After objections raised by some residents from eastern Santa Cruz County, the scope of a proposed change to the Santa Cruz County Planning Code is being scaled back to only affect the Rio Rico area, rather than all unincorporated areas in the County. And that’s good news. 

Eastern Santa Cruz County has its own distinct rural character. The expectations of residents here are that zoning codes should work to preserve the character of the landscape and the nature of future growth with input from the very people who would be affected by any changes. 

The March 23 meeting of the County Planning and Zoning Commission is an example of overreach by County officials and the importance of public participation in the County’s meetings.

A revision of the County zoning code, introduced as Article 31, that would have affected all unincorporated areas in the county, was proposed by SCC Community Development Director Frank Dillon and his staff. This article would have established “uniform criteria and procedures for the review, adoption and implementation of Specific Zoning Plans within the unincorporated area of Santa Cruz County, in order to promote land use flexibility and provide a bridge between the County’s Comprehensive Plan and individual development projects,” according to the agenda for that meeting. 

The proposed revision to the zoning code was triggered by a December 2022 resolution adopted by the County Board of Supervisors creating a “vitality zone,” basically a neighborhood commercial zone, in Rio Rico. That resolution, signed by all three supervisors, stated that “Santa Cruz County hereby expresses its approval and support for economic development, workforce/affordable employment, and education opportunities in and around the Rio Rico/I-19 Corridor.” Nowhere was the rest of the county’s unincorporated areas mentioned. 

When asked by the PRT why the scope of the proposed change to the zoning code had been broadened to include all unincorporated areas, SCC Community Development Director Frank Dillon responded, “When developing the new zoning regulations for the proposed article, a review of best practices indicated that these tools are not limited to specific boundaries.” His response seems to indicate that the decision to expand the zoning changes throughout the entire county was made by Dillon and/or his staff, not by elected officials or by the Zoning Commission.

Several attendees at the meeting argued against this proposed change to the code. Randy Heiss, one of the three P & Z Commissioners representing District 3, which includes Patagonia, Sonoita and Elgin, quoted the County’s Comprehensive Plan, which describes the rural character of the area, and voiced his objections to the loosening of zoning restrictions in our area. 

Article 31 included the creation of ‘specific zoning plan districts,’ which could be initiated by an application by individual property owners. There are no minimum or maximum size limits defined for these districts, and they could support “a variety of uses that are not tied to existing underlying zoning,” according to Dillon, to promote “land use flexibility,” phrases sure to strike fear into the hearts of residents who worry about preservation of the character of the area.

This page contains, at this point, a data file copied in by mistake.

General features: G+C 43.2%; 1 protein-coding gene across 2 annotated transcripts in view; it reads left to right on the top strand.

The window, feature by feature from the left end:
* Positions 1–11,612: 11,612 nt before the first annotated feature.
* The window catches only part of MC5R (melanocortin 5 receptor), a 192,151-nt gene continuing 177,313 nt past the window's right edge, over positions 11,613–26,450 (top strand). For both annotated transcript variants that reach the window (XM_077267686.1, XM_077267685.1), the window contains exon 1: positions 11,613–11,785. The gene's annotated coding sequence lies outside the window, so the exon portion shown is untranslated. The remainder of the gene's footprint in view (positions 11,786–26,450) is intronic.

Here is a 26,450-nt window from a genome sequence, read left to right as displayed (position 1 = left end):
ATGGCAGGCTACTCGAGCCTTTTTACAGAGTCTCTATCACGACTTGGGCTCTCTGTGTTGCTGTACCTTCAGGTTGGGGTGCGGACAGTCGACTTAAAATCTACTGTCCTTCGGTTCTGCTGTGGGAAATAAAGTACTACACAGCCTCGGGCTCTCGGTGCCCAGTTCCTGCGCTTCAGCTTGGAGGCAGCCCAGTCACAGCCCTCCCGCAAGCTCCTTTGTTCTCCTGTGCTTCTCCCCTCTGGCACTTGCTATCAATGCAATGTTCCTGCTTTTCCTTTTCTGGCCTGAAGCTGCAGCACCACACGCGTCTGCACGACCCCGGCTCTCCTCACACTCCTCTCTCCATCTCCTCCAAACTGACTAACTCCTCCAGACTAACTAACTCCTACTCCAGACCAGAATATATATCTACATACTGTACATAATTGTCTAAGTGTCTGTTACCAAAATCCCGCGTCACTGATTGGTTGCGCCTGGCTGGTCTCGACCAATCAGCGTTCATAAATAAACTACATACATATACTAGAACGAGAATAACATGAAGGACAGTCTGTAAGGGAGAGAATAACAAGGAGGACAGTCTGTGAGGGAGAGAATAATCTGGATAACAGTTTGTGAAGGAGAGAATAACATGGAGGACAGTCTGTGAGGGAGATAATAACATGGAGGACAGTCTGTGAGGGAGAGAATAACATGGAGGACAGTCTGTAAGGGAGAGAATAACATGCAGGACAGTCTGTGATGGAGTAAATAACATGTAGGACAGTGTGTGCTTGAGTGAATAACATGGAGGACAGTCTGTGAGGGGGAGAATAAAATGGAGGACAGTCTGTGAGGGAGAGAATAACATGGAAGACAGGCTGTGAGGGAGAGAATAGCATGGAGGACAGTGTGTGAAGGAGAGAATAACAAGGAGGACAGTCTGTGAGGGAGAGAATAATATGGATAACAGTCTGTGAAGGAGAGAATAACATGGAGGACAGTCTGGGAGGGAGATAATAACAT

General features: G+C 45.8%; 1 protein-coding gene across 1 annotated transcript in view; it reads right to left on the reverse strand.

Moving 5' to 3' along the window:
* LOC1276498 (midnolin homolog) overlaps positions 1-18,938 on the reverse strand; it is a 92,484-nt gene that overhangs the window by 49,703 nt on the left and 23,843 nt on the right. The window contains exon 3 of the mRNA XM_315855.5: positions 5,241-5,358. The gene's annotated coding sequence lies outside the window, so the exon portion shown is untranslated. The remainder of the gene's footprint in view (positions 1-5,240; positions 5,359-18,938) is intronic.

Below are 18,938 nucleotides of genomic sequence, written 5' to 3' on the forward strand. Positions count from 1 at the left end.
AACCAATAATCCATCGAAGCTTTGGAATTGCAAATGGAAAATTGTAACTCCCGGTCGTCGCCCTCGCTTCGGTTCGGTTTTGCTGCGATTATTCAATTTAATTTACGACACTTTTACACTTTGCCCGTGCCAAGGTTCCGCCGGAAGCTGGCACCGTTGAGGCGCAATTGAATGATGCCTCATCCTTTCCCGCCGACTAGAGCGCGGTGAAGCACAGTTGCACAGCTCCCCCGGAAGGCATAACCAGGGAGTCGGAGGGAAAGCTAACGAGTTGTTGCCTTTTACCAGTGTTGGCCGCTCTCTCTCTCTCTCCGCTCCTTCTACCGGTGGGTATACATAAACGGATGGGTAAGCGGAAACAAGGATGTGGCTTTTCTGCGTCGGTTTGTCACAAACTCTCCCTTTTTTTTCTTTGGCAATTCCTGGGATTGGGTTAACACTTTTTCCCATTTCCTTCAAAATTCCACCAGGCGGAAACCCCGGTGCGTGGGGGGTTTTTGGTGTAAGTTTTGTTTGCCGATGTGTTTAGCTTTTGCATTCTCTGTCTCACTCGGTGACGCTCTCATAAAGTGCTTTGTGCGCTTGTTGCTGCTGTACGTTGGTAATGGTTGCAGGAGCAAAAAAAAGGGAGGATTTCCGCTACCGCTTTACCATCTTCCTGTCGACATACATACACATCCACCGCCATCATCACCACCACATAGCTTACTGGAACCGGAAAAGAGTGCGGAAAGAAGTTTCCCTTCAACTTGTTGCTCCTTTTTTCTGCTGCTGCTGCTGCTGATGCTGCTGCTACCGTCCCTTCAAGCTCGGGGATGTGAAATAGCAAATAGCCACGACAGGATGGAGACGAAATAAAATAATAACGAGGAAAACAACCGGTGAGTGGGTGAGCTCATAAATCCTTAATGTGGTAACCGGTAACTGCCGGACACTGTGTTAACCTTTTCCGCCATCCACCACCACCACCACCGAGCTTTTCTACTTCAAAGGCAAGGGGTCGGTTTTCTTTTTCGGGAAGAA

The proposed article also assigned much of the decision making to the Planning and Zoning Director and his staff, employees of the County, rather than with the nine Commissioners on the Planning and Zoning Commission Board. It was stated in Article 31 that “the director shall determine whether a specific zoning plan application complies with the comprehensive plan.” Also, the Community Development Dept. can “offer an alternative recommendation if it disagrees with the vote of the Commission.” 

There are three commissioners from each district, appointed by the County Selectman to serve on the Planning and Zoning Commission. Perhaps it would make sense, as suggested by Matt Parrilli, of Elgin, at the March meeting, if the commissioners from each district were given more power to rule on zoning issues within their own districts rather than leave these decisions in the hands of County employees. 

The March 23 meeting, held in Nogales, was sparsely attended by District 3 residents. One of the challenges for residents of eastern Santa Cruz County is the lack of adequate notification for public meetings. The PRT has reached out to the County, offering to run public notices at no cost to inform our readers about upcoming meetings that affect our communities, but so far the county has not responded to this request. 

Another challenge is the hour or more drive to Nogales, where the meetings are held, as well as the fact that the meetings are held during work hours, rather than in the evening when more people would be free to attend. 

If public meetings on zoning issues that would affect the lifestyle and character of an area were held in the district to be affected by those proposals, if the County would make more of an effort to inform the residents of those meetings, and if the commissioners from each district were given more of a voice in these decisions, many residents of eastern Santa Cruz County might not feel so disenfranchised and disenchanted with their County government.